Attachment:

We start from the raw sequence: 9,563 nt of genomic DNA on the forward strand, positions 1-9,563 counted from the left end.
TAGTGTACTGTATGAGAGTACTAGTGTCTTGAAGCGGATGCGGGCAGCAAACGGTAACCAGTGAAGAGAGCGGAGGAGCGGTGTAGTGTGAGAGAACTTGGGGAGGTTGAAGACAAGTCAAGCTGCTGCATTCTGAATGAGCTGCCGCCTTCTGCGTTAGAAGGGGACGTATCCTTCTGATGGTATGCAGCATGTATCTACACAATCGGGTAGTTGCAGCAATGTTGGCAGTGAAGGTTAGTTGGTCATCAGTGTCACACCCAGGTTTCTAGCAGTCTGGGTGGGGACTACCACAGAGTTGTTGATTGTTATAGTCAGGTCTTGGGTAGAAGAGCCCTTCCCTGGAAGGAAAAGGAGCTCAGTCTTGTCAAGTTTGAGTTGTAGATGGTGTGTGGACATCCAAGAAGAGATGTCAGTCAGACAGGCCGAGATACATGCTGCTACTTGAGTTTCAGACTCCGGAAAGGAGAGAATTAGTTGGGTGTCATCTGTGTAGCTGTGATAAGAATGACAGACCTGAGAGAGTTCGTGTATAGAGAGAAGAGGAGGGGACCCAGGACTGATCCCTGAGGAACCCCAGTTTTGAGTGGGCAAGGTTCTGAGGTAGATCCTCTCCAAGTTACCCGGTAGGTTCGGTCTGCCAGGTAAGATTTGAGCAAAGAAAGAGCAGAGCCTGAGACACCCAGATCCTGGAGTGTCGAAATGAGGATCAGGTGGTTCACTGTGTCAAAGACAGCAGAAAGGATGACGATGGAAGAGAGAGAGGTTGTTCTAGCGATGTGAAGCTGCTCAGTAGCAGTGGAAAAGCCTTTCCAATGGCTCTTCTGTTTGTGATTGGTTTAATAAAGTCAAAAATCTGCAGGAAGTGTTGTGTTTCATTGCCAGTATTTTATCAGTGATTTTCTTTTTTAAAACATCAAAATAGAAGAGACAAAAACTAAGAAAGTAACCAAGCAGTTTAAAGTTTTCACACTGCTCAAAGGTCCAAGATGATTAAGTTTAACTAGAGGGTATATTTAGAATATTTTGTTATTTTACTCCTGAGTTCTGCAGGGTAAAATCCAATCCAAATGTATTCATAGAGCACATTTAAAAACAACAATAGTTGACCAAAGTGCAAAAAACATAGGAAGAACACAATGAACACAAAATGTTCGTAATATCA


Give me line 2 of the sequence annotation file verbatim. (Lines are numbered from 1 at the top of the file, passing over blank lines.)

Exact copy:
TAGTGTACTGTATGAGAGTACTAGTGTCTTGAAGCGGATGCGGGCAGCAAACGGTAACCAGTGAAGAGAGCGGAGGAGCGGTGTAGTGTGAGAGAACTTGGGGAGGTTGAAGACAAGTCAAGCTGCTGCATTCTGAATGAGCTGCCGCCTTCTGCGTTAGAAGGGGACGTATCCTTCTGATGGTATGCAGCATGTATCTACACAATCGGGTAGTTGCAGCAATGTTGGCAGTGAAGGTTAGTTGGTCATCAGTGTCACACCCAGGTTTCTAGCAGTCTGGGTGGGGACTACCACAGAGTTGTTGATTGTTATAGTCAGGTCTTGGGTAGAAGAGCCCTTCCCTGGAAGGAAAAGGAGCTCAGTCTTGTCAAGTTTGAGTTGTAGATGGTGTGTGGACATCCAAGAAGAGATGTCAGTCAGACAGGCCGAGATACATGCTGCTACTTGAGTTTCAGACTCCGGAAAGGAGAGAATTAGTTGGGTGTCATCTGTGTAGCTGTGATAAGAATGACAGACCTGAGAGAGTTCGTGTATAGAGAGAAGAGGAGGGGACCCAGGACTGATCCCTGAGGAACCCCAGTTTTGAGTGGGCAAGGTTCTGAGGTAGATCCTCTCCAAGTTACCCGGTAGGTTCGGTCTGCCAGGTAAGATTTGAGCAAAGAAAGAGCAGAGCCTGAGACACCCAGATCCTGGAGTGTCGAAATGAGGATCAGGTGGTTCACTGTGTCAAAGACAGCAGAAAGGATGACGATGGAAGAGAGAGAGGTTGTTCTAGCGATGTGAAGCTGCTCAGTAGCAGTGGAAAAGCCTTTCCAATGGCTCTTCTGTTTGTGATTGGTTTAATAAAGTCAAAAATCTGCAGGAAGTGTTGTGTTTCATTGCCAGTATTTTATCAGTGATTTTCTTTTTTAAAACATCAAAATAGAAGAGACAAAAACTAAGAAAGTAACCAAGCAGTTTAAAGTTTTCACACTGCTCAAAGGTCCAAGATGATTAAGTTTAACTAGAGGGTATATTTAGAATATTTTGTTATTTTACTCCTGAGTTCTGCAGGGTAAAATCCAATCCAAATGTATTCATAGAGCACATTTAAAAACAACAATAGTTGACCAAAGTGCAAAAAACATAGGAAGAACACAATGAACACAAAATGTTCGTAATATCA